So it is with emotional knowledge. In the first years of life, as (a child's) brain passes from the generous scaffold to the narrow template, a child extracts patterns from his relationships. Before any glimmerings of event memory appear, he stores an impression of what love FEELS like. Neural memory compresses theses qualities into a few powerful Attractors--any single instance a featherweight, but accumulated experience leaves a dense imprint. That concentrated knowledge whispers to a child from beneath the veil of consciousness, telling him what relationships ARE, how they function, what to anticipate, how to conduct them. If a parent loves him in the healthiest way, wherein his needs are paramount, mistakes are forgiven, patience is plentiful, and hurts are soothed as best they can be, then THAT is how he will relate to himself and others. Anomalous love--one where his needs don't matter, or where love is suffocating or autonomy intolerable--makes its ineradicable limbic stamp. Healthy loving then becomes incomprehensible.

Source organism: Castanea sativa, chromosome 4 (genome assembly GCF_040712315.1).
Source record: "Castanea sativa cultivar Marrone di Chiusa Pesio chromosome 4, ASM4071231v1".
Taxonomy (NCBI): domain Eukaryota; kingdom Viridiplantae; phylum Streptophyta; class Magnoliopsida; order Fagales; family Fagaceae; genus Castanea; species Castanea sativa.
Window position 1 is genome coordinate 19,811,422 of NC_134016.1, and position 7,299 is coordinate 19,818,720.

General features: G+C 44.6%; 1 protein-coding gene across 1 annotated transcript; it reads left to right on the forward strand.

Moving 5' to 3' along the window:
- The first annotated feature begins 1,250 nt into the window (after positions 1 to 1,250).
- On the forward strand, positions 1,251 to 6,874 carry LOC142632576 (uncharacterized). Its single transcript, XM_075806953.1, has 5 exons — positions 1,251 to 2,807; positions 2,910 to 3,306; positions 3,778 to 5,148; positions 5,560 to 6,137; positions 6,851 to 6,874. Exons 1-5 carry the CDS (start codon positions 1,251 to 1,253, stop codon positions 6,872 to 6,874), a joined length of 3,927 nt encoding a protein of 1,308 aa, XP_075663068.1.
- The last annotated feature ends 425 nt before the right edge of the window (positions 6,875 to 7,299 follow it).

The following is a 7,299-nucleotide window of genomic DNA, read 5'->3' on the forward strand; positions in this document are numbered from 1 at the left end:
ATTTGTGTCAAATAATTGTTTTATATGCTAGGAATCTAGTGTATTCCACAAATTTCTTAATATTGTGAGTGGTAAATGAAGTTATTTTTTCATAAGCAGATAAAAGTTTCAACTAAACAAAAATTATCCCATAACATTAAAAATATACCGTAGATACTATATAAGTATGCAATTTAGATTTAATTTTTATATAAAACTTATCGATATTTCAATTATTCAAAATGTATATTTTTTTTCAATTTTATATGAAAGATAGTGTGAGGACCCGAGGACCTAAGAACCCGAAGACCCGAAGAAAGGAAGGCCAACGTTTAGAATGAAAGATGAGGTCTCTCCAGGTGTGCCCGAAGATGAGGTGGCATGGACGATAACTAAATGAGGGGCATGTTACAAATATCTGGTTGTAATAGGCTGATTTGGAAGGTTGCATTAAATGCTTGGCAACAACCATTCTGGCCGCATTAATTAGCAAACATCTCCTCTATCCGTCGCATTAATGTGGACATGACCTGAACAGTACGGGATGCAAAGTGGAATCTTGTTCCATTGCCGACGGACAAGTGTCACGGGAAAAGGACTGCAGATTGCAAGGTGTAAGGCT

Zeroing in on HOW to love goes hand in hand with WHOM. A baby strives to tune in to his parents, but he cannot judge their goodness. He attaches to whoever is there, with the unconditional fixity we profess to require of later attachments: for better or worse;, for richer, for poorer; in sickness and in health. Attachment is not a critic: a child adores his mother's face, and he runs to her whether she is pretty or plain. And he prefers the emotional patterns of the family he knows, regardless of its objective merits. As an adult his heart will lean toward these outlines. The closer a potential mate matches his prototypes, the more enticed and entranced he will be--the more he will feel that here, at last, with this person, he BELONGS.